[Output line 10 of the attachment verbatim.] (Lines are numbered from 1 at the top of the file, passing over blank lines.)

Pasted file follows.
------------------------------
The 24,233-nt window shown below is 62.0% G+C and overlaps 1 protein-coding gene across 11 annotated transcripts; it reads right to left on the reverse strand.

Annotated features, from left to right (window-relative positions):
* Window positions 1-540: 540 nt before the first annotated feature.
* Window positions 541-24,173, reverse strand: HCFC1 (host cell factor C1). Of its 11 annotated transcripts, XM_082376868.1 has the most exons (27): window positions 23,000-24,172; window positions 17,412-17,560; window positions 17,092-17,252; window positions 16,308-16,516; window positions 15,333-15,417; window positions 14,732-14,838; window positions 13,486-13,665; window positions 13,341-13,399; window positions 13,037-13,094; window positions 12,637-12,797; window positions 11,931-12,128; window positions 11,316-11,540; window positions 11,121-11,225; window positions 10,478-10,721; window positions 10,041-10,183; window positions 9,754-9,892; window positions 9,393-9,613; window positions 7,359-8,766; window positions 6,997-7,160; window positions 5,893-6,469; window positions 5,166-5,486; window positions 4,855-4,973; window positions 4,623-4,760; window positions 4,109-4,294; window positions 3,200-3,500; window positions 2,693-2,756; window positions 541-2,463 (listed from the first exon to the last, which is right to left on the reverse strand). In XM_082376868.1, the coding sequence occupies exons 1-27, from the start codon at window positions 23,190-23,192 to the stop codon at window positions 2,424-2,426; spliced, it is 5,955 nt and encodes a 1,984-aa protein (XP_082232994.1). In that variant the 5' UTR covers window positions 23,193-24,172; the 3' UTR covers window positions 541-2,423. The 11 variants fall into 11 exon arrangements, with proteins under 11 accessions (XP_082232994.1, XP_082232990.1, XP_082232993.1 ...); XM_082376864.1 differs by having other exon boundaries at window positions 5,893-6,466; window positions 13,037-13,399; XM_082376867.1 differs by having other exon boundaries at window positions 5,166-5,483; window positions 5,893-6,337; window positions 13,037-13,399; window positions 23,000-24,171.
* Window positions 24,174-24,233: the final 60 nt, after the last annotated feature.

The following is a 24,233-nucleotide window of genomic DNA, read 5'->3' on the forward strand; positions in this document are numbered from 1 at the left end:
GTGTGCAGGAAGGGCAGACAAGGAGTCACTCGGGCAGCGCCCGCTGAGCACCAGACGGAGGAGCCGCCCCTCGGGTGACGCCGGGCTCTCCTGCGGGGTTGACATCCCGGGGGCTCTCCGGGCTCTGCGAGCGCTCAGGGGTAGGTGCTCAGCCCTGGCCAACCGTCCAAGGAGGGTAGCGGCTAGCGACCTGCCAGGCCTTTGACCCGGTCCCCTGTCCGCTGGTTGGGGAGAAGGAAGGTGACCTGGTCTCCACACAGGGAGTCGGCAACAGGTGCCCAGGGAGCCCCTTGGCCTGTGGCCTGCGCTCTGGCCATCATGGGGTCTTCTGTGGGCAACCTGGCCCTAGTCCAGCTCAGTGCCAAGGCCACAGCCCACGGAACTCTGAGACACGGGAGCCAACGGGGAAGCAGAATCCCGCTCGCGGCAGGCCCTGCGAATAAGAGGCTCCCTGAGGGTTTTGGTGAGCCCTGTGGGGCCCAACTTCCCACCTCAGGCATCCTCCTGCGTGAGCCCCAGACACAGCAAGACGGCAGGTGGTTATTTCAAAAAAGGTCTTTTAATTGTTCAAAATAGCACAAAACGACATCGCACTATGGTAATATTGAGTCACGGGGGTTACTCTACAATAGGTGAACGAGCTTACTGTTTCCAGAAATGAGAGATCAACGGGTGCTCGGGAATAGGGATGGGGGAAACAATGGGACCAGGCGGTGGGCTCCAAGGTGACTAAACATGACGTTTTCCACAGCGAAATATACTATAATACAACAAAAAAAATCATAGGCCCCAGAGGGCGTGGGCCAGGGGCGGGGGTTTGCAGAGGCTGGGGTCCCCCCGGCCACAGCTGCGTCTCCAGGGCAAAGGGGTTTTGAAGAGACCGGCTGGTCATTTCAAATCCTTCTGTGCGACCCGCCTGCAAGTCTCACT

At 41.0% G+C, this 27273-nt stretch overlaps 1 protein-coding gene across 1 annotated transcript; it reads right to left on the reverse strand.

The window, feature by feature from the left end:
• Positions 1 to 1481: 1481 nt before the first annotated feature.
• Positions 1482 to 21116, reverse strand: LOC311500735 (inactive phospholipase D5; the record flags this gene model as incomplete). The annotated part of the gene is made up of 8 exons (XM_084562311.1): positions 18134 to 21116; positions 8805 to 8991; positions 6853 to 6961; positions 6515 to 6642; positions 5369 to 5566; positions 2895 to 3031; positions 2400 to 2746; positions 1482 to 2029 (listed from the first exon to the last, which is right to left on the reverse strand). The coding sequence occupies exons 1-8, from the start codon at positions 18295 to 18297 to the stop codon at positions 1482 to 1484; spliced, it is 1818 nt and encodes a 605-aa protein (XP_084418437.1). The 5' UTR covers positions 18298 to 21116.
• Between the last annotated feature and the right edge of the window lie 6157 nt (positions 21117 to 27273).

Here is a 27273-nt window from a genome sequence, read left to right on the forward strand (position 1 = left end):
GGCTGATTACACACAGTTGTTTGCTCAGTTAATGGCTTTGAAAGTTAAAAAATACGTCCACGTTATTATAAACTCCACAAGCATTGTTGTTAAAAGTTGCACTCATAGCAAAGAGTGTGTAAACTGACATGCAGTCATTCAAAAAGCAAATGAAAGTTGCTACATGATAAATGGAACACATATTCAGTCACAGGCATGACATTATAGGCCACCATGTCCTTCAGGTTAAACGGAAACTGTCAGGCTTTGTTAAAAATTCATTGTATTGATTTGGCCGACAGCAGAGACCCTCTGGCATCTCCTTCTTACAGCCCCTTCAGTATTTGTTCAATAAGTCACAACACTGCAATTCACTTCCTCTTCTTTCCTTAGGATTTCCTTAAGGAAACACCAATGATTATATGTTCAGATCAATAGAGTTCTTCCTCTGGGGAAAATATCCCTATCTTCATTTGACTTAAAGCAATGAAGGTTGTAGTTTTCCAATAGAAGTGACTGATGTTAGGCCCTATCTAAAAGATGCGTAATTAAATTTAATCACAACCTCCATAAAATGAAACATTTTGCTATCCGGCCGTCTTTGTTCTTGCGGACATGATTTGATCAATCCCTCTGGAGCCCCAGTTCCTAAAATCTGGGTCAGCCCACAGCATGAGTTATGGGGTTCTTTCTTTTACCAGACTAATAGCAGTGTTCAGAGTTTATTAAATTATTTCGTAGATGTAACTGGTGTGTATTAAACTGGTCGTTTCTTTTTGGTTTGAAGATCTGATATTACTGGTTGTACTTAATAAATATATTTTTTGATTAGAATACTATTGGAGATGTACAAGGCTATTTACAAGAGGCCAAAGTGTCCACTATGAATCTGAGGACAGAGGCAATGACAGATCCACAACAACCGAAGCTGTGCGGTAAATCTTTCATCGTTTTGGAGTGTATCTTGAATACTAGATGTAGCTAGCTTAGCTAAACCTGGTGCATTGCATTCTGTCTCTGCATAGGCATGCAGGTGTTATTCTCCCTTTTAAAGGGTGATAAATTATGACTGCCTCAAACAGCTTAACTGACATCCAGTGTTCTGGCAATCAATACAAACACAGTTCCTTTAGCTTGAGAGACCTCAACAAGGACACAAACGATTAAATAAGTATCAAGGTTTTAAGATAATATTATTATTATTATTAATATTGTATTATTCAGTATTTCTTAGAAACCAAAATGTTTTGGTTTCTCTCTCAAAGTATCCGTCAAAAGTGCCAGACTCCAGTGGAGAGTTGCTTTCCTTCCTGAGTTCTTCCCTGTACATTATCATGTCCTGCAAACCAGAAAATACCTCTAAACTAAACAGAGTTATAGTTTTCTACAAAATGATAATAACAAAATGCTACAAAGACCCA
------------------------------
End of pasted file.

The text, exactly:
• Positions 1 to 1481: 1481 nt before the first annotated feature.